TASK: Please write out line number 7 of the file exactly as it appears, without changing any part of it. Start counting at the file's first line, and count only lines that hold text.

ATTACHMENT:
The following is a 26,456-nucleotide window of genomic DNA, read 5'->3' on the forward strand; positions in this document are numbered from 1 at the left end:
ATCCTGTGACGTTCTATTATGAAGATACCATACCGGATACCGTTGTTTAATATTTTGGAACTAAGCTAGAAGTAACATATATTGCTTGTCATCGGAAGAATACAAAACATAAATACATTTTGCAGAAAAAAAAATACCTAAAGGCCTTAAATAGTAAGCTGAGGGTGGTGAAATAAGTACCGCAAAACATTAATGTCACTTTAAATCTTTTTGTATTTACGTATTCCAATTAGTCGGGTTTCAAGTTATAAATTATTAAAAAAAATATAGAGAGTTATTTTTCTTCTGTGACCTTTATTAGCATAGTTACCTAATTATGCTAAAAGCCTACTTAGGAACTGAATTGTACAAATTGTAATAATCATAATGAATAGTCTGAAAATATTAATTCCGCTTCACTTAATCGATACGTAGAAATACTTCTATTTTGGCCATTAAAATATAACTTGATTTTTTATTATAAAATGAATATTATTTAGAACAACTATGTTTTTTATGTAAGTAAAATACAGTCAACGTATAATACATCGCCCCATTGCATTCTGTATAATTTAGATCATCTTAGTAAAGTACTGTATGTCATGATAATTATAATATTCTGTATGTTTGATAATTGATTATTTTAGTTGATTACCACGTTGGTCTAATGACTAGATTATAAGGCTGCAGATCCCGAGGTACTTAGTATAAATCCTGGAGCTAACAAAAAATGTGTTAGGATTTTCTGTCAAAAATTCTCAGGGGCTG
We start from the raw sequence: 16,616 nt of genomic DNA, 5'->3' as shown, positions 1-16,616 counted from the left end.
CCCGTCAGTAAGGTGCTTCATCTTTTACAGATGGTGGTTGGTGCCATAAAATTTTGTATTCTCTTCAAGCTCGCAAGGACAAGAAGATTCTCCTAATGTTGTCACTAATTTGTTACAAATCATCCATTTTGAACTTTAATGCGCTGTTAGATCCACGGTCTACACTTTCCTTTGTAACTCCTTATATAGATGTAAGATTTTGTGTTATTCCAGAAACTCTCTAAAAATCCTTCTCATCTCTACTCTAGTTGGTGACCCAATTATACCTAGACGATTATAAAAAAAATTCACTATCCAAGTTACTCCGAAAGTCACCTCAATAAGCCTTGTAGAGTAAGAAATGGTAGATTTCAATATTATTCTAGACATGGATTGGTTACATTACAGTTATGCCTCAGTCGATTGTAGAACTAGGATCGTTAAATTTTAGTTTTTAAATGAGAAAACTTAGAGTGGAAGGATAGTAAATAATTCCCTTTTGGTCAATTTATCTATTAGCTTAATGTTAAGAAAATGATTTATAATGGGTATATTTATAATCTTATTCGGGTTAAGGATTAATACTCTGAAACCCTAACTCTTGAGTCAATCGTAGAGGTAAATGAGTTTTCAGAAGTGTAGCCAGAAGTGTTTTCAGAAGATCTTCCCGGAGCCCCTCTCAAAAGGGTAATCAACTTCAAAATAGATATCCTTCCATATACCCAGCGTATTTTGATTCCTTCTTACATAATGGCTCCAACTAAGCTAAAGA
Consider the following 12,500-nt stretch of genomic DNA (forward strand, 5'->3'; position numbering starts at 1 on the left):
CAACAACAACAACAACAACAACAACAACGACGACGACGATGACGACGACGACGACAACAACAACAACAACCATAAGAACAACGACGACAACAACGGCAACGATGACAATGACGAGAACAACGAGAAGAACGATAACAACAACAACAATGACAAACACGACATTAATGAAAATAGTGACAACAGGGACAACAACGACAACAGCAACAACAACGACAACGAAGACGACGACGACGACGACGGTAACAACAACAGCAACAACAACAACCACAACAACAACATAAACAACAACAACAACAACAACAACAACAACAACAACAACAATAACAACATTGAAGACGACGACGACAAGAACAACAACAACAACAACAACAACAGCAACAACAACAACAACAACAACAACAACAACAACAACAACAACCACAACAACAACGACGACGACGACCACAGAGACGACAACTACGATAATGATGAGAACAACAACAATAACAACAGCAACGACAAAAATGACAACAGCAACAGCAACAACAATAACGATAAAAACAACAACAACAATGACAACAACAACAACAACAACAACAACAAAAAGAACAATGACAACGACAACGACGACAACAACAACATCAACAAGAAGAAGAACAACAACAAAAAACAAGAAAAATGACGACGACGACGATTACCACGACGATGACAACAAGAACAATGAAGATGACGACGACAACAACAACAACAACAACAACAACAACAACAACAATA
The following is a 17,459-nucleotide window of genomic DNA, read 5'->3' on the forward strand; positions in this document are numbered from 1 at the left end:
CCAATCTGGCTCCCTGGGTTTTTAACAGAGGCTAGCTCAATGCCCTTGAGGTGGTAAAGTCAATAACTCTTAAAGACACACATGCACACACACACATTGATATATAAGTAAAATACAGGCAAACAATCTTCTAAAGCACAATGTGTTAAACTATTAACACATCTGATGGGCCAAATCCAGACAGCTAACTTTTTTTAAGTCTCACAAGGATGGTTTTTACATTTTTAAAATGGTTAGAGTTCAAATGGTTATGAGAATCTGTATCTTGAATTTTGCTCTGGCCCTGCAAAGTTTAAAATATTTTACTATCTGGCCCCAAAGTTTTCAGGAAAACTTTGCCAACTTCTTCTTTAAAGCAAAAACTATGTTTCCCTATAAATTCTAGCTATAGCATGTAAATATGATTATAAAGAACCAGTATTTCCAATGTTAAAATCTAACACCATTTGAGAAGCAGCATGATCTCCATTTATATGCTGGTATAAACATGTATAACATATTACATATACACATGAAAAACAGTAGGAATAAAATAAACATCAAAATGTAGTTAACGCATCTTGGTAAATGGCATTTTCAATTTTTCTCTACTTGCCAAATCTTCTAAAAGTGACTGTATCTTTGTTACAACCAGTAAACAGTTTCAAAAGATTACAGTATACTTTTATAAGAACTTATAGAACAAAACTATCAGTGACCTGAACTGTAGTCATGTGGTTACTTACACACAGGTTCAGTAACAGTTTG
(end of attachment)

The following is a 17,459-nucleotide window of genomic DNA, read 5'->3' on the forward strand; positions in this document are numbered from 1 at the left end: